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FTSE 350 improves executive pay structure, but needs to ensure reward is linked to performance, says Deloitte


While FTSE 350 companies have taken positive steps to improve their executive remuneration structures, there is still more work to be done by many to achieve best practice and ensure that reward is linked to performance, according to the Executive Directors’ Remuneration report from Deloitte, published this morning.

After a period of two years when many FTSE 350 companies awarded no salary increases to executive directors, most are seeing their salaries rise in 2011. Increases for main board directors in FTSE 100 companies in 2011 are typically between 2.5% to 7.5%, with a median of 4%, and between 0.5% to 5% in FTSE 250 companies, with a median of 3%.

The maximum annual bonus opportunity for FTSE 100 or FTSE 250 executive directors has remained constant at 150% and 100% of salary, respectively. However, bonus payouts have increased during the year from 71% of maximum to 87% of maximum for FTSE 100 companies and from 54% of maximum to 86% of maximum for FTSE 250 companies.

Over the past 10 years, across all companies, median bonus payouts have consistently been around 70% to 80% of the maximum. Long-term incentive opportunity for FTSE 100 companies has remained constant during the year with a slight uptick in the FTSE 250.

But typical payout levels as a proportion of the maximum are lower than those of annual bonus plans and there is no payout from these plans in at least a quarter of companies in most years. Over the past decade, there has been a large increase in the number of companies with deferred bonus plans and with shareholding requirements in place for senior executives.

Some long-term plans are now incorporating further retention periods, but required shareholdings are typically limited to one or two times salary. Shareholdings in the top performing companies are typically much higher than these requirements and the actual shareholdings of most executives, with a median of 11 times salary for the CEO in the top performing FTSE 100 companies and a median of three times salary for the CEO in the top performing FTSE 250 companies.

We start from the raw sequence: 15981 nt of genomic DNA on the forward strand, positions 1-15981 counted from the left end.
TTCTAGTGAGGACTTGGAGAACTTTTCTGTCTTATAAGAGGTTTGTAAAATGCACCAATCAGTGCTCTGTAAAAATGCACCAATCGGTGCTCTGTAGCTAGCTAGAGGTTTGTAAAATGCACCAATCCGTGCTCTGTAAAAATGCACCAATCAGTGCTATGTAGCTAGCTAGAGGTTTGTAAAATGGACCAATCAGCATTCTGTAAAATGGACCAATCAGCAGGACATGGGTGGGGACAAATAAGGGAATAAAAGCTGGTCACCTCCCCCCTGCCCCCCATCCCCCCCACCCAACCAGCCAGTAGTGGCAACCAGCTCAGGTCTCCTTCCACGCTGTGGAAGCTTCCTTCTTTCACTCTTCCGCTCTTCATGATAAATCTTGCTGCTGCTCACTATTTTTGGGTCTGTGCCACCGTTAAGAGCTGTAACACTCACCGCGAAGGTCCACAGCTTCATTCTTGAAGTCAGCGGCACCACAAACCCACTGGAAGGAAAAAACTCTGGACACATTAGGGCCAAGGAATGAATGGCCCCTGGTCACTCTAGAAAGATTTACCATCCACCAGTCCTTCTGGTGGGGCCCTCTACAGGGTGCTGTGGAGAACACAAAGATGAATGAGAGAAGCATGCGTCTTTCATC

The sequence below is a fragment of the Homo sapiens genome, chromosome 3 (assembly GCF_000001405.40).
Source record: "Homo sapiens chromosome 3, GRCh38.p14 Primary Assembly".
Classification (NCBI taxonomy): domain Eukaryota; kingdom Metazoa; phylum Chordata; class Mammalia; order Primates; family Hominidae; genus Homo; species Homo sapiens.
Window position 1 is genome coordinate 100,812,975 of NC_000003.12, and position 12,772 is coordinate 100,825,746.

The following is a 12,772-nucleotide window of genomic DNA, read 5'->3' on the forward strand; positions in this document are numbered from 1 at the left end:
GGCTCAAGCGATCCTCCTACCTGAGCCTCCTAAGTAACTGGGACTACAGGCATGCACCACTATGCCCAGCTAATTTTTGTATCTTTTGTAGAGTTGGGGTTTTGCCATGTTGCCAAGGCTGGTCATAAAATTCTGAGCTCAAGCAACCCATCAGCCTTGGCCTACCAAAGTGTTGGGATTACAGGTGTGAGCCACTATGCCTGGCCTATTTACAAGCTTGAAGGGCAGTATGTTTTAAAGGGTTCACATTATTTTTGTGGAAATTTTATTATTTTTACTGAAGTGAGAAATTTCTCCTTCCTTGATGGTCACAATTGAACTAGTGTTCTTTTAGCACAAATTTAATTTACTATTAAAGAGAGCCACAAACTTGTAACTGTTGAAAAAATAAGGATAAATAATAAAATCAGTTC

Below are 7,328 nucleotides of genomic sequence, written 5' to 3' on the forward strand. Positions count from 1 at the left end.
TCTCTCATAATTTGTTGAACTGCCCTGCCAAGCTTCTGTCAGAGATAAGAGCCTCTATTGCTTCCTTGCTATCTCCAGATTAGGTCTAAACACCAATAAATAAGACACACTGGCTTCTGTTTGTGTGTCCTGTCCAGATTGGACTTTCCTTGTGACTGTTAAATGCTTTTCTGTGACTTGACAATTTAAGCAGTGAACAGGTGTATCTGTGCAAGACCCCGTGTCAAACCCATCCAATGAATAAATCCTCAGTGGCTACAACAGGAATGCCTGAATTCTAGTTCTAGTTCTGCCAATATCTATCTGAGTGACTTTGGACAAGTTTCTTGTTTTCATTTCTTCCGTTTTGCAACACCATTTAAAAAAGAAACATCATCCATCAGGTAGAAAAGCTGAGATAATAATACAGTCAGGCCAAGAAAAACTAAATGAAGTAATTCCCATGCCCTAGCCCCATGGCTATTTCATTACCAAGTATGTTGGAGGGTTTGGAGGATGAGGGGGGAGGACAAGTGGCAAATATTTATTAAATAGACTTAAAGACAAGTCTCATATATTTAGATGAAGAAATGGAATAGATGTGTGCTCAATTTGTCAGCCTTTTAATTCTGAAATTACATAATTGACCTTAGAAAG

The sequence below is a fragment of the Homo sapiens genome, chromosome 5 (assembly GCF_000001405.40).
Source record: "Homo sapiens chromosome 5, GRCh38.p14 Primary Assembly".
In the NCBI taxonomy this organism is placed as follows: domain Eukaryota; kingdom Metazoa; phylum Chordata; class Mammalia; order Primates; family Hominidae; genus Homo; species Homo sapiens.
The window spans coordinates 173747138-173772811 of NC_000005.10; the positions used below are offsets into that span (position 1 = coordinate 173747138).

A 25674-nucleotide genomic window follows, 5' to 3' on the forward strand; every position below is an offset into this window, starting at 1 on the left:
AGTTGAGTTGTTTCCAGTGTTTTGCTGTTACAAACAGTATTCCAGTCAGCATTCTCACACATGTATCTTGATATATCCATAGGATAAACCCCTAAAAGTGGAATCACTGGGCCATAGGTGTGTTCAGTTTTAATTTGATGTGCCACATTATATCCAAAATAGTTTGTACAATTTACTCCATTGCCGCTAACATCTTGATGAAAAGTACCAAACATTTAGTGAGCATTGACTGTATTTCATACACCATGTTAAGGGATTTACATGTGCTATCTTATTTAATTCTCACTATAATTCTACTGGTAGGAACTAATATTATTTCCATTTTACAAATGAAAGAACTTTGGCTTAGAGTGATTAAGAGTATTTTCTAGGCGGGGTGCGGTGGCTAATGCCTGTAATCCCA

The Deloitte research identifies two characteristics commonly shared by companies delivering the strongest returns to shareholders: they tend to have a more consistent and longer serving senior team than the general market; and these teams typically have much larger shareholdings.

Stephen Cahill, partner in the remuneration team at Deloitte, said: "While there have been positive changes, such as the trend towards more deferral and retention of shares and the increase in clawback provisions, we are also seeing above target annual bonuses payouts on a regular basis. "Remuneration committees need to remain vigilant and ensure that remuneration is fair and reasonable from a participant's and shareholder's perspective. Reward should be linked effectively to the long-term strategy and success of the company.

"It is not surprising that after a two year period of widespread pay freezes there has been a return to pay increases for executive directors. What has surprised us is the number of salary increases above 5%, which is significantly above inflation and the increase in average employee earnings. Remuneration committees should consider increasing salaries only where there is a real and compelling reason to do so and any increases should be limited to the general level of increase for other employees, unless exceptional circumstances exist.

"Long-term plans tend to be strongly linked to performance and can effectively support the business strategy and deliver shareholder value. "Even in the best designed incentive plans it is important the final payouts under both annual and long-term plans are determined in the context of overall company performance, the current environment and all other relevant factors. Remuneration committees should be more prepared to use judgement when making these decisions, both positive and negative."

"In addition to limiting salaries, remuneration committees should acknowledge that paying target bonus requires genuinely good performance, when setting the annual bonus targets. For bonuses in excess of this amount, truly stretching performance should have been achieved. During the design of long-term incentive plans, performance conditions should be aligned with the strategic vision of the company and shares should be held for long enough to align the interests of shareholders and management."

"The Government is about to release new proposals on remuneration disclosure and we expect it to send a clear message to UK businesses that other ways of controlling remuneration have not been ruled out."

Deloitte's Executive Directors' Remuneration report, to be published later this month, provides detailed analyses of basic salary, salary increases, annual bonus payments, details of annual and long-term incentive design, pension, notice periods and termination payments and other aspects of remuneration policy in FTSE 350 companies. The report is based on information from the latest report and accounts of companies in the FTSE 350 as at 1 July 2011, excluding 49 investment trusts. The data is taken from annual reports and accounts published before this date which includes companies with financial year ends up to and including 28 February 2011.

The analysis of long-term plans also includes information from shareholder communication on new plans put forward for approval at AGMs up until early July 2011. A total of 299 companies are included in the analyses.